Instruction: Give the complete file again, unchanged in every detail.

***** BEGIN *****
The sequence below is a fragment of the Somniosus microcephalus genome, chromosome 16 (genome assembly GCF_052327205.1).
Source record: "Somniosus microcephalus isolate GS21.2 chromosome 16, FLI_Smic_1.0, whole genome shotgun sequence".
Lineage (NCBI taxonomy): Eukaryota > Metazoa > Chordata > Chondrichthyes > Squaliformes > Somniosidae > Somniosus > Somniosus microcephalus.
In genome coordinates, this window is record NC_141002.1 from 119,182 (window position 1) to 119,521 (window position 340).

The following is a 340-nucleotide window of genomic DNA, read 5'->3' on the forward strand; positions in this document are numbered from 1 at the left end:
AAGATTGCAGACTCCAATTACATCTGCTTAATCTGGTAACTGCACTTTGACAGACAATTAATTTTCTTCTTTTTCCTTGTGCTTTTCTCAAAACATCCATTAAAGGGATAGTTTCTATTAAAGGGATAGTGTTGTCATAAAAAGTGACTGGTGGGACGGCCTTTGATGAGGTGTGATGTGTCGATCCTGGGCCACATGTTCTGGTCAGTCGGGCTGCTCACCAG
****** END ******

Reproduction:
The sequence below is a fragment of the Somniosus microcephalus genome, chromosome 16 (genome assembly GCF_052327205.1).
Source record: "Somniosus microcephalus isolate GS21.2 chromosome 16, FLI_Smic_1.0, whole genome shotgun sequence".
Lineage (NCBI taxonomy): Eukaryota > Metazoa > Chordata > Chondrichthyes > Squaliformes > Somniosidae > Somniosus > Somniosus microcephalus.
In genome coordinates, this window is record NC_141002.1 from 119,182 (window position 1) to 119,521 (window position 340).

The following is a 340-nucleotide window of genomic DNA, read 5'->3' on the forward strand; positions in this document are numbered from 1 at the left end:
AAGATTGCAGACTCCAATTACATCTGCTTAATCTGGTAACTGCACTTTGACAGACAATTAATTTTCTTCTTTTTCCTTGTGCTTTTCTCAAAACATCCATTAAAGGGATAGTTTCTATTAAAGGGATAGTGTTGTCATAAAAAGTGACTGGTGGGACGGCCTTTGATGAGGTGTGATGTGTCGATCCTGGGCCACATGTTCTGGTCAGTCGGGCTGCTCACCAG